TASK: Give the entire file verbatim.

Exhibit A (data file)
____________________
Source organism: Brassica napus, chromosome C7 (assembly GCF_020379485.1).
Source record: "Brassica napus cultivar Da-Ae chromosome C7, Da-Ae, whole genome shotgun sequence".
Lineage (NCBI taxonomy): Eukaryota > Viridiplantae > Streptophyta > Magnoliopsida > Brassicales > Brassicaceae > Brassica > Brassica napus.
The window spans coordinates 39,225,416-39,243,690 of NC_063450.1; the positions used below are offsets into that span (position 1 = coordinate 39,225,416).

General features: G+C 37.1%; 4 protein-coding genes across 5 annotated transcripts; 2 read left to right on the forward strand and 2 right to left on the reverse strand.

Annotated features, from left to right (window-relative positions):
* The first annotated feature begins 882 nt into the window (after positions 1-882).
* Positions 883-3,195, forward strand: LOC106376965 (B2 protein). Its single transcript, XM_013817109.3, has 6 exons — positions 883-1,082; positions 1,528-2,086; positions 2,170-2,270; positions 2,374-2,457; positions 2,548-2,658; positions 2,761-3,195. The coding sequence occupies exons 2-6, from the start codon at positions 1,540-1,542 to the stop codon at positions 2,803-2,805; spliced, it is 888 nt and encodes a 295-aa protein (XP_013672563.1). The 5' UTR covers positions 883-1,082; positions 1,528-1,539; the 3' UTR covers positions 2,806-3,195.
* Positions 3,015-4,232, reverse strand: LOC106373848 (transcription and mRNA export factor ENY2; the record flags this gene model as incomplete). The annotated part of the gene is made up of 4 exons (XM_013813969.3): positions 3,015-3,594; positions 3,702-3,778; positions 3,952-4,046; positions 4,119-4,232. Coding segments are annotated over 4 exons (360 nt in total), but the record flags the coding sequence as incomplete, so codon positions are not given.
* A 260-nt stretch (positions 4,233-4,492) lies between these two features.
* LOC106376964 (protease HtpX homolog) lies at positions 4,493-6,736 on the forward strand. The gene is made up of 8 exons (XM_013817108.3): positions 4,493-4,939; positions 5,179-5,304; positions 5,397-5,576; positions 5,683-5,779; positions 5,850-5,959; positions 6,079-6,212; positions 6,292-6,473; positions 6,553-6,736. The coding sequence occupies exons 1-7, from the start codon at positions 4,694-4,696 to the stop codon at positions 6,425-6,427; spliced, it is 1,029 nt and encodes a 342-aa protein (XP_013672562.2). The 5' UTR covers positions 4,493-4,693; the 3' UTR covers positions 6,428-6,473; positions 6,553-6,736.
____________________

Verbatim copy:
Source organism: Brassica napus, chromosome C7 (assembly GCF_020379485.1).
Source record: "Brassica napus cultivar Da-Ae chromosome C7, Da-Ae, whole genome shotgun sequence".
Lineage (NCBI taxonomy): Eukaryota > Viridiplantae > Streptophyta > Magnoliopsida > Brassicales > Brassicaceae > Brassica > Brassica napus.
The window spans coordinates 39,225,416-39,243,690 of NC_063450.1; the positions used below are offsets into that span (position 1 = coordinate 39,225,416).

General features: G+C 37.1%; 4 protein-coding genes across 5 annotated transcripts; 2 read left to right on the forward strand and 2 right to left on the reverse strand.

Annotated features, from left to right (window-relative positions):
* The first annotated feature begins 882 nt into the window (after positions 1-882).
* Positions 883-3,195, forward strand: LOC106376965 (B2 protein). Its single transcript, XM_013817109.3, has 6 exons — positions 883-1,082; positions 1,528-2,086; positions 2,170-2,270; positions 2,374-2,457; positions 2,548-2,658; positions 2,761-3,195. The coding sequence occupies exons 2-6, from the start codon at positions 1,540-1,542 to the stop codon at positions 2,803-2,805; spliced, it is 888 nt and encodes a 295-aa protein (XP_013672563.1). The 5' UTR covers positions 883-1,082; positions 1,528-1,539; the 3' UTR covers positions 2,806-3,195.
* Positions 3,015-4,232, reverse strand: LOC106373848 (transcription and mRNA export factor ENY2; the record flags this gene model as incomplete). The annotated part of the gene is made up of 4 exons (XM_013813969.3): positions 3,015-3,594; positions 3,702-3,778; positions 3,952-4,046; positions 4,119-4,232. Coding segments are annotated over 4 exons (360 nt in total), but the record flags the coding sequence as incomplete, so codon positions are not given.
* A 260-nt stretch (positions 4,233-4,492) lies between these two features.
* LOC106376964 (protease HtpX homolog) lies at positions 4,493-6,736 on the forward strand. The gene is made up of 8 exons (XM_013817108.3): positions 4,493-4,939; positions 5,179-5,304; positions 5,397-5,576; positions 5,683-5,779; positions 5,850-5,959; positions 6,079-6,212; positions 6,292-6,473; positions 6,553-6,736. The coding sequence occupies exons 1-7, from the start codon at positions 4,694-4,696 to the stop codon at positions 6,425-6,427; spliced, it is 1,029 nt and encodes a 342-aa protein (XP_013672562.2). The 5' UTR covers positions 4,493-4,693; the 3' UTR covers positions 6,428-6,473; positions 6,553-6,736.